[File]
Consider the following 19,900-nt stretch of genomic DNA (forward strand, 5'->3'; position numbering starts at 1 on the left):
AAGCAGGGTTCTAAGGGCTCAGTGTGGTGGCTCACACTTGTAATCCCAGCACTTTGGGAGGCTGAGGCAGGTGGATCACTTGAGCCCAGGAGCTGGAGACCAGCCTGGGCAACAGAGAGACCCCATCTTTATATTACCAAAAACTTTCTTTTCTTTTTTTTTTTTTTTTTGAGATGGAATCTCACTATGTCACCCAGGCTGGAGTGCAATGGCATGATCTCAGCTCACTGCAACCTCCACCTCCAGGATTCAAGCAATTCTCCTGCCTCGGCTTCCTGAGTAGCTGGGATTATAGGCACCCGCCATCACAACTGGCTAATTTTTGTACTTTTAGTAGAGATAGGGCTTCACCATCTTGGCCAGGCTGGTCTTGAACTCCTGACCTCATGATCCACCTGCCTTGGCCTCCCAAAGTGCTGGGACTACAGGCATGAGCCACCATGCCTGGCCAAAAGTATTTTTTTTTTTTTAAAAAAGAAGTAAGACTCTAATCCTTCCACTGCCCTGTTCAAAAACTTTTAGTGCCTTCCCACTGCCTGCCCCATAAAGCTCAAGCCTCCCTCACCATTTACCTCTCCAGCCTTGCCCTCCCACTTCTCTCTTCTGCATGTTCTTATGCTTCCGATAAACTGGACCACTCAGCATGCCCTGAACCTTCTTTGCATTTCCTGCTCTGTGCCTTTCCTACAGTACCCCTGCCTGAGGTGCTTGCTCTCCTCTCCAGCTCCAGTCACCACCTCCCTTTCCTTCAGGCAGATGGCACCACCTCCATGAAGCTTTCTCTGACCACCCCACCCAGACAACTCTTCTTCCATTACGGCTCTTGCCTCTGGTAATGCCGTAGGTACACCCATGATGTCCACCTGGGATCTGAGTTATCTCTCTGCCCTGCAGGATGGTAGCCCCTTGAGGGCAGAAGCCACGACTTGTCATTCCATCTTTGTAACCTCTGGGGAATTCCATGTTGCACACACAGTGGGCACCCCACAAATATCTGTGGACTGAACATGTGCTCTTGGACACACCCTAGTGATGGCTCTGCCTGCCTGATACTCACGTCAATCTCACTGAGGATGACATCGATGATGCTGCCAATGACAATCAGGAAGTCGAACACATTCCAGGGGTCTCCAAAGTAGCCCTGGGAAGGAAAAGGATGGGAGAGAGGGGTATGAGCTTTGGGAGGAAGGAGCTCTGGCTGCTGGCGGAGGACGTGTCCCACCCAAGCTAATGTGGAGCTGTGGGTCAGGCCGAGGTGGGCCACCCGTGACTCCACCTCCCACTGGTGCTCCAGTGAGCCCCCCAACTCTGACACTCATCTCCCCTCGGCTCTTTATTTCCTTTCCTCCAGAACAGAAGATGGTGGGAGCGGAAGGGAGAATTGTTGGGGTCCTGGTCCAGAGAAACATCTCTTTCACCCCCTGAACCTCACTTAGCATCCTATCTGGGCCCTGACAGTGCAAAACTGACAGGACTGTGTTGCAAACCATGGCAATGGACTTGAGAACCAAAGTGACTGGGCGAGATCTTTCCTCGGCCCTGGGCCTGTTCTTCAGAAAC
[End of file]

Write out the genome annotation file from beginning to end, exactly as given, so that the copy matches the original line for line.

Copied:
Consider the following 19,900-nt stretch of genomic DNA (forward strand, 5'->3'; position numbering starts at 1 on the left):
AAGCAGGGTTCTAAGGGCTCAGTGTGGTGGCTCACACTTGTAATCCCAGCACTTTGGGAGGCTGAGGCAGGTGGATCACTTGAGCCCAGGAGCTGGAGACCAGCCTGGGCAACAGAGAGACCCCATCTTTATATTACCAAAAACTTTCTTTTCTTTTTTTTTTTTTTTTTGAGATGGAATCTCACTATGTCACCCAGGCTGGAGTGCAATGGCATGATCTCAGCTCACTGCAACCTCCACCTCCAGGATTCAAGCAATTCTCCTGCCTCGGCTTCCTGAGTAGCTGGGATTATAGGCACCCGCCATCACAACTGGCTAATTTTTGTACTTTTAGTAGAGATAGGGCTTCACCATCTTGGCCAGGCTGGTCTTGAACTCCTGACCTCATGATCCACCTGCCTTGGCCTCCCAAAGTGCTGGGACTACAGGCATGAGCCACCATGCCTGGCCAAAAGTATTTTTTTTTTTTTAAAAAAGAAGTAAGACTCTAATCCTTCCACTGCCCTGTTCAAAAACTTTTAGTGCCTTCCCACTGCCTGCCCCATAAAGCTCAAGCCTCCCTCACCATTTACCTCTCCAGCCTTGCCCTCCCACTTCTCTCTTCTGCATGTTCTTATGCTTCCGATAAACTGGACCACTCAGCATGCCCTGAACCTTCTTTGCATTTCCTGCTCTGTGCCTTTCCTACAGTACCCCTGCCTGAGGTGCTTGCTCTCCTCTCCAGCTCCAGTCACCACCTCCCTTTCCTTCAGGCAGATGGCACCACCTCCATGAAGCTTTCTCTGACCACCCCACCCAGACAACTCTTCTTCCATTACGGCTCTTGCCTCTGGTAATGCCGTAGGTACACCCATGATGTCCACCTGGGATCTGAGTTATCTCTCTGCCCTGCAGGATGGTAGCCCCTTGAGGGCAGAAGCCACGACTTGTCATTCCATCTTTGTAACCTCTGGGGAATTCCATGTTGCACACACAGTGGGCACCCCACAAATATCTGTGGACTGAACATGTGCTCTTGGACACACCCTAGTGATGGCTCTGCCTGCCTGATACTCACGTCAATCTCACTGAGGATGACATCGATGATGCTGCCAATGACAATCAGGAAGTCGAACACATTCCAGGGGTCTCCAAAGTAGCCCTGGGAAGGAAAAGGATGGGAGAGAGGGGTATGAGCTTTGGGAGGAAGGAGCTCTGGCTGCTGGCGGAGGACGTGTCCCACCCAAGCTAATGTGGAGCTGTGGGTCAGGCCGAGGTGGGCCACCCGTGACTCCACCTCCCACTGGTGCTCCAGTGAGCCCCCCAACTCTGACACTCATCTCCCCTCGGCTCTTTATTTCCTTTCCTCCAGAACAGAAGATGGTGGGAGCGGAAGGGAGAATTGTTGGGGTCCTGGTCCAGAGAAACATCTCTTTCACCCCCTGAACCTCACTTAGCATCCTATCTGGGCCCTGACAGTGCAAAACTGACAGGACTGTGTTGCAAACCATGGCAATGGACTTGAGAACCAAAGTGACTGGGCGAGATCTTTCCTCGGCCCTGGGCCTGTTCTTCAGAAAC